Blank 800 x 300.png

Left: A Mallard hen. Right: A Mallard Drake.

Flickr photos courtesy of hedera.baltica and shell game, respectively.

Ducks have two basic feeding habits: they dive or dabble for food. Dabbling is feeding by upending their bodies with the tail vertically out of the water and the head searching for food below the surface. The Mallard is a dabbling duck but can walk on grassy areas searching for food or handouts. The illustration at right shows Jemima, Drake, and Rebeccah Puddleduck dabbling while searching for Tom Kitten's clothes.

The Mallard is the largest of all dabbling ducks. It is approximately 22 inches long, has a wingspan of 36 inches, and weighs about two pounds. Ducks Unlimited describes it as very edible. One of the fascinating things I learned in doing research is that all domestic ducks (except for the Muscovy Duck) originated with the Mallard. This includes the all-white Pekin Duck and the Asylesbury, Rouen, Call, Indian Runner, Khaki Campbell, Cayuga, Albio, Maya, and Tsaiya. They all share a common characteristic of two curled feathers (sometimes three) on the rear end. Each curled feather is made up of two interlocking feathers.

Mallards start pairing off in fall and extend courting into the winter. In spring, the female builds a nest by gathering grasses and twigs from the immediate area around the nest. The nest is typically on the ground and close to water, but Mallards have been known to nest in tree cavities, gardens, open sheds, and even hanging planters. She lines the nest with plucked feathers and lays 8 to 13 eggs that take about 28 days to hatch. The young are precocial and leave the nest within a day after hatching. Mom provides protection for the young, but they are on their own to find food.

Unpaired male Mallards have a dark side in the spring. Multiple males sometimes pursue a female and attempt a forced copulation. They can injure the female and even kill her. Male Mallards, other ducks, geese, and swans have an organ called the "intromittent organ," which is sort of, kind of, but not quite equivalent to the human male sexual organ. Females of these species are equipped in a similar way to human females. If you want to read more about these species' reproductive systems, you can look it up.

Mallards make the quack that we typically associate with a duck. Other ducks croak, squeak, whistle, or remain mute. It is the female Mallard that makes the familiar "quack." Listen here. The male's "quack" sounds like he has a bad case of laryngitis.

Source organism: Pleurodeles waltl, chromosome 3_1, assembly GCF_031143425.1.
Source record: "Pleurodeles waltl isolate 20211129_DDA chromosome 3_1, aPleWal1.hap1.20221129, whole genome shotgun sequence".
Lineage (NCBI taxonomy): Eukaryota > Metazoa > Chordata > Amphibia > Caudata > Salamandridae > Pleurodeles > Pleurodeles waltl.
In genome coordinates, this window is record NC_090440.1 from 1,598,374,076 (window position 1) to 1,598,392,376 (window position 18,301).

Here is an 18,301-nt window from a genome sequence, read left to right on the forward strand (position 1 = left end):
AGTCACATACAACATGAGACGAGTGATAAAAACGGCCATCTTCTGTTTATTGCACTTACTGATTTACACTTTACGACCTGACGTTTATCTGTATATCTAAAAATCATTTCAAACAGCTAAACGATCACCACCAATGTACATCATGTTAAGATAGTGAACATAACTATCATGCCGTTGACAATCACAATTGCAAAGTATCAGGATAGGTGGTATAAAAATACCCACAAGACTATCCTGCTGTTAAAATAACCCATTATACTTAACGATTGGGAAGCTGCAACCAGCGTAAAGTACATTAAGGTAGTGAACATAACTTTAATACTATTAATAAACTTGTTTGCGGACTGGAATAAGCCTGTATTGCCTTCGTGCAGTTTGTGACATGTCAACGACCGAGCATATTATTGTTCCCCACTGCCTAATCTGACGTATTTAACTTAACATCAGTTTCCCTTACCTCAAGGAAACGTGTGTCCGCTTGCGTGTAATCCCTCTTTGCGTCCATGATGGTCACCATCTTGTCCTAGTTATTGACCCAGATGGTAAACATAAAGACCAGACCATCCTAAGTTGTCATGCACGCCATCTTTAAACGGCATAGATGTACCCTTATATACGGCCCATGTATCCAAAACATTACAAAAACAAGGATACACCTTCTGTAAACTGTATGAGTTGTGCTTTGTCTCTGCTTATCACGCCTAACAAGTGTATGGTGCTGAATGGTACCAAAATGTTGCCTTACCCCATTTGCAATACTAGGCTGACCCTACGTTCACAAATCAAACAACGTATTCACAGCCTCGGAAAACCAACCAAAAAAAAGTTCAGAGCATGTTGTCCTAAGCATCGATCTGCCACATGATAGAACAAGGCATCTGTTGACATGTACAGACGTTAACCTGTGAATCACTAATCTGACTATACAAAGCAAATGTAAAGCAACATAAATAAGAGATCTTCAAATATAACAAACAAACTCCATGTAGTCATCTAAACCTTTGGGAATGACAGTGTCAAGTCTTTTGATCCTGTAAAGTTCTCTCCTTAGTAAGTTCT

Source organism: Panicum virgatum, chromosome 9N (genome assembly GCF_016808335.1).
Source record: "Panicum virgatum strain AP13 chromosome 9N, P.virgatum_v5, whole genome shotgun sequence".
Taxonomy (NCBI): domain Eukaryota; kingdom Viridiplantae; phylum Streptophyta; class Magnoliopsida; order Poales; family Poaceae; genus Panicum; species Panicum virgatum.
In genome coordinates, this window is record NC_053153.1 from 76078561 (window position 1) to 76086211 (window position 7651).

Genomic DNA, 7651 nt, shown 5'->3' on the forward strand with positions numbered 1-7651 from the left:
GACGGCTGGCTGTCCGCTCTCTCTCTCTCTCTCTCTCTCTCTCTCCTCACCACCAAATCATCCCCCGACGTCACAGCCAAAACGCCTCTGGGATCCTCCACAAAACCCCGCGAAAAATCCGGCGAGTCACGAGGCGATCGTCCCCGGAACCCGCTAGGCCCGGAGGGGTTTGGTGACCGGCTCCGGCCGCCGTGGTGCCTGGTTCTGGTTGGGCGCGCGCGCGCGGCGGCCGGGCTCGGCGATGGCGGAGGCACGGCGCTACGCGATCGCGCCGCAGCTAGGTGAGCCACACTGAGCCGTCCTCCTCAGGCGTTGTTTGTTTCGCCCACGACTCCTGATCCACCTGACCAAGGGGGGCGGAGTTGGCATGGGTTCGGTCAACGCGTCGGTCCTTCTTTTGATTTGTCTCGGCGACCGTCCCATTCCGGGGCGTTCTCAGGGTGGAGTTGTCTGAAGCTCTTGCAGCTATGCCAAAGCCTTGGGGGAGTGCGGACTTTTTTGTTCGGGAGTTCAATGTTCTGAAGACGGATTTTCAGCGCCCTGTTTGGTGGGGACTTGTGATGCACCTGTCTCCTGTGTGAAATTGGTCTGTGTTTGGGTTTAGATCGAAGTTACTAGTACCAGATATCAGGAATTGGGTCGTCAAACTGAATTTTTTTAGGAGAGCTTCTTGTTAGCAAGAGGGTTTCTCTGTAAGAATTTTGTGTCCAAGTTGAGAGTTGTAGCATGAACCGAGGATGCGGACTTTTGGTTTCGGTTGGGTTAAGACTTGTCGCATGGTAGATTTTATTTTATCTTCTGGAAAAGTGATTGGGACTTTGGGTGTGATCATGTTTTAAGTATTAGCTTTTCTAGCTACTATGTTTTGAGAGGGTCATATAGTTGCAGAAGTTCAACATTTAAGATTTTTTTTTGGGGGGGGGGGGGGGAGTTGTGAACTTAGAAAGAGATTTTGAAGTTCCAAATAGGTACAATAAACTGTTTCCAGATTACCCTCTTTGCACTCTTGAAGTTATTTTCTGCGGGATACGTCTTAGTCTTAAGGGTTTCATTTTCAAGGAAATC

Ducks have an unusual way of molting their feathers. Most birds do a "sequential molt" where they lose their flight feathers one at a time, allowing them to always be able to fly. Most waterfowl have a "simultaneous wing molt," typically in spring or early summer, where they lose all their primary feathers at once. This means that until the flight feathers grow back (about 20–40 days), the bird cannot fly.

About a third of the ducks, geese, and swans that spend winter along the Atlantic Coast do so in the Chesapeake Bay. They start arriving in mid-October, so clean your binoculars and get ready to head to the Bay and its tributaries.

If you have any questions, please contact me at

Jeobirdy Answer: The name of this locomotive has the world speed record for a steam-powered engine, at 126 mph.

Jeobirdy Question: What is the Mallard? Doing a search for "mallard" turned up this interesting bit of trivia.

Jeobirdy Answer: This is the number of duck species that are common in the U.S.

Jeobirdy Question: What is 36? There are 36 species of diving, dabbling, and sea ducks, but this number is debatable.

by Jim Wilson

Arboretum volunteer and birder

Puddleduck image courtesy of The Project Gutenberg ebook of The Tale of Tom Kitten, by Beatrix Potter.

Photo by Kellen McCluskey

Jim's bird identification series, From Coo to Who Cooks For You, begins next Tuesday, September 14, and runs weekly through October 19. A few spots are available! Click here to register.



A trail of fanciful fairy houses will flank the woodland paths during Fairy Month, and yours could be among them if you enter The Great Fairy House Challenge!

The theme may be anything you wish, but houses must be constructed of natural materials and should be sturdy enough to withstand a month outdoors. Prizes will be awarded!

Click here for entry regulations, and be sure to email Jenny Houghton by WEDNESDAY, SEPTEMBER 15 (next week!) 15 if you plan to participate.

Upcoming Programs & Events